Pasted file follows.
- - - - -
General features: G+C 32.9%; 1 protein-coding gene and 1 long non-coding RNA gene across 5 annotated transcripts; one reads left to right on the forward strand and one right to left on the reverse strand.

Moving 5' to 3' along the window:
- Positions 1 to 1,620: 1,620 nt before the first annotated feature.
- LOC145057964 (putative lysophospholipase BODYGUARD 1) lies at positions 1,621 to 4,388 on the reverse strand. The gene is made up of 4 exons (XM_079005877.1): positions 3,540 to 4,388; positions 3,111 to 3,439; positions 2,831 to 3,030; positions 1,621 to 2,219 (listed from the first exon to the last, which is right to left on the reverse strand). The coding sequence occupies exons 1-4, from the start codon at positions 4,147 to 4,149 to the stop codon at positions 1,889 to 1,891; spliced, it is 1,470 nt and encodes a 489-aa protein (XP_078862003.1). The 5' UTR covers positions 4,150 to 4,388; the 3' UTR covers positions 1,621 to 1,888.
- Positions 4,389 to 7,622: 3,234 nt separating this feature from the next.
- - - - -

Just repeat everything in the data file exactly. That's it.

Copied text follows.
General features: G+C 32.9%; 1 protein-coding gene and 1 long non-coding RNA gene across 5 annotated transcripts; one reads left to right on the forward strand and one right to left on the reverse strand.

Moving 5' to 3' along the window:
- Positions 1 to 1,620: 1,620 nt before the first annotated feature.
- LOC145057964 (putative lysophospholipase BODYGUARD 1) lies at positions 1,621 to 4,388 on the reverse strand. The gene is made up of 4 exons (XM_079005877.1): positions 3,540 to 4,388; positions 3,111 to 3,439; positions 2,831 to 3,030; positions 1,621 to 2,219 (listed from the first exon to the last, which is right to left on the reverse strand). The coding sequence occupies exons 1-4, from the start codon at positions 4,147 to 4,149 to the stop codon at positions 1,889 to 1,891; spliced, it is 1,470 nt and encodes a 489-aa protein (XP_078862003.1). The 5' UTR covers positions 4,150 to 4,388; the 3' UTR covers positions 1,621 to 1,888.
- Positions 4,389 to 7,622: 3,234 nt separating this feature from the next.